[updated: 3D-Printed Enzyme – Proof of Concept]
While animating a short for the 2011 MIT iGem team, I came up with the idea to 3D print enzymes from the vast number of structure-characterized proteins in the RCSB Protein Data Bank (PDB). There are lots of slick software out there to render the PDB files into gorgeous 3D models. Exporting those models to be 3D-printing compatible is only a few clicks away.
EcoRV [PDB ID: 1RVA]
The simplest approach is to use USCF Chimera to render a protein from PDB. Chimera can export the protein into an STL file, which can be uploaded to Shapeways or other 3D printing vendors to print.
While Chimera renders ribbon diagrams very beautifully, it lacks more sophisticated mesh-based renderings and user customization. Molecular Maya can be a good alternative. It harnesses all the customization power of Maya, while easily importing PDB files. To go the Molecular Maya route, proteins can be exported into OBJ files to upload to Shapeways. Currently, Molecular Maya does not render ribbon diagrams or secondary structure.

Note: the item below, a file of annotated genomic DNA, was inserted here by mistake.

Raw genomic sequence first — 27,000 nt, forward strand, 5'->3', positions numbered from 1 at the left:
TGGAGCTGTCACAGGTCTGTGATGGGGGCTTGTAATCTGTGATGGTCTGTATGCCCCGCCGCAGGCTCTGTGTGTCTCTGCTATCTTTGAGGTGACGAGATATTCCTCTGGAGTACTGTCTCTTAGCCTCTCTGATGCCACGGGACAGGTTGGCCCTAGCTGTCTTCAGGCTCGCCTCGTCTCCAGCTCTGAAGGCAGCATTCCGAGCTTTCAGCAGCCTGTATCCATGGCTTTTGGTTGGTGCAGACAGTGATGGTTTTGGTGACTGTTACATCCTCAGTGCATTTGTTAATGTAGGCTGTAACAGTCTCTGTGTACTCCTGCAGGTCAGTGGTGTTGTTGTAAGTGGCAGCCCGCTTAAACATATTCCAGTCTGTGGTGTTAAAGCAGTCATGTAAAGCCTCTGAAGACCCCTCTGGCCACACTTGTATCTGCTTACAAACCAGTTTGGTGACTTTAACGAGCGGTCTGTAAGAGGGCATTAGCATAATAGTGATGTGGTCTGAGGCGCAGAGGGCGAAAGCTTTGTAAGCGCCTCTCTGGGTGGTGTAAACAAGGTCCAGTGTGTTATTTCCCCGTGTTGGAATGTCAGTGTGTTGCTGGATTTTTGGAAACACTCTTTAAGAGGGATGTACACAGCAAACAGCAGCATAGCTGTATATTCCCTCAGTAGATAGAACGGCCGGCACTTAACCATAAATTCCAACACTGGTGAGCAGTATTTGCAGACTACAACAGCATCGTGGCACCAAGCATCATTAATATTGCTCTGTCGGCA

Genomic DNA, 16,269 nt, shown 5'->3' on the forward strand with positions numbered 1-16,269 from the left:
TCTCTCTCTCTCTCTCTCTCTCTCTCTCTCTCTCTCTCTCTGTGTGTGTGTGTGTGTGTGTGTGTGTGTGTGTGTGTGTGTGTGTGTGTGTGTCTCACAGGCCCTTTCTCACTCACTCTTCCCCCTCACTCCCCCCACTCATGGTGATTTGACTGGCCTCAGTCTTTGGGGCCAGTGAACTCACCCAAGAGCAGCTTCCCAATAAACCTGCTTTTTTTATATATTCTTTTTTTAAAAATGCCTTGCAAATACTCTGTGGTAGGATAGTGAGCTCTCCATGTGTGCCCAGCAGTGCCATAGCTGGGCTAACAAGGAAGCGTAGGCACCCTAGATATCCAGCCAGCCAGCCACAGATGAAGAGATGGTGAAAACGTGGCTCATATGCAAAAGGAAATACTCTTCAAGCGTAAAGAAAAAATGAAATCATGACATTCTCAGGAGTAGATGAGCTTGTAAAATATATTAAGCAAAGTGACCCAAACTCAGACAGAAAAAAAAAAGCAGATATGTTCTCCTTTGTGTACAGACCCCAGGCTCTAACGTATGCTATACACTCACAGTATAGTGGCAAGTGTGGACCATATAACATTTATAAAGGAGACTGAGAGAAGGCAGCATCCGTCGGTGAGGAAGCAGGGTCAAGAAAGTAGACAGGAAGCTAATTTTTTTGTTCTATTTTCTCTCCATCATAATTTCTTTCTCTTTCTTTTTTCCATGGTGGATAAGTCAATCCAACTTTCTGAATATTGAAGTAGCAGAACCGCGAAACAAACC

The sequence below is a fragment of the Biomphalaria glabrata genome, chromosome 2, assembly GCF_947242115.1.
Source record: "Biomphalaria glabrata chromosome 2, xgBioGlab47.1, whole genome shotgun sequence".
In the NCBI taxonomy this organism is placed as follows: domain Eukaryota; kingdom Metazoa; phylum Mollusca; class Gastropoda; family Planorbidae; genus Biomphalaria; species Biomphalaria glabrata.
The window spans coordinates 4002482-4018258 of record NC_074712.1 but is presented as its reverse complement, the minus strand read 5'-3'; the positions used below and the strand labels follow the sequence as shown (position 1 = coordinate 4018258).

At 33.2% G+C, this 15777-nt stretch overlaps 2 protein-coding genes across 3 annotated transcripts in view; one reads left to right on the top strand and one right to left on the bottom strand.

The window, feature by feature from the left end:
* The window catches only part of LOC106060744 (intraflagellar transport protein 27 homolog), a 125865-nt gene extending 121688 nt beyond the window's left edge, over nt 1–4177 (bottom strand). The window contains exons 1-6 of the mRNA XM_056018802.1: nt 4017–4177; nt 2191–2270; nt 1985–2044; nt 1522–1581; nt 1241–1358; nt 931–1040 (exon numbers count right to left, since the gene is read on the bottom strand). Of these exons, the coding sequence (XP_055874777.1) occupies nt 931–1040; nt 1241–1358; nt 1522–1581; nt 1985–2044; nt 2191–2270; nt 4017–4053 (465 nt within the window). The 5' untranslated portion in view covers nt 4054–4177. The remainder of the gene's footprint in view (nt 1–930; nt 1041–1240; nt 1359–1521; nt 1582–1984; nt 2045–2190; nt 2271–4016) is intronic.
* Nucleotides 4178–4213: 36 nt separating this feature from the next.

ecoRV rendered with mMaya [PDB ID: 1RVA]
DNA ligase [PDB ID: 1DGS]
EcoRI [PDB ID: 1ERI]
I can’t wait for summer.
Over the weekend, I visited Florida, and savored the sunny beams.
If only home was as lovely.
I dream of warm nights lounging with friends and ocean waves unfurling over my toes. Of course, I also dream of summer insects, like cicadas.
Cicadas are awesome. Their gentle hiss greet summery days, and they leave intricate exoskeletons for collectors.
Two years ago, I waterjetted rings featuring cicada wings.
I named them Butterfly Landings, due to their deceptive appearance.
However, that is injustice!
Those wings belong to cicadas!
To rectify, I now present to you Brood XXV.
This is their second reemergence from the jewelry box.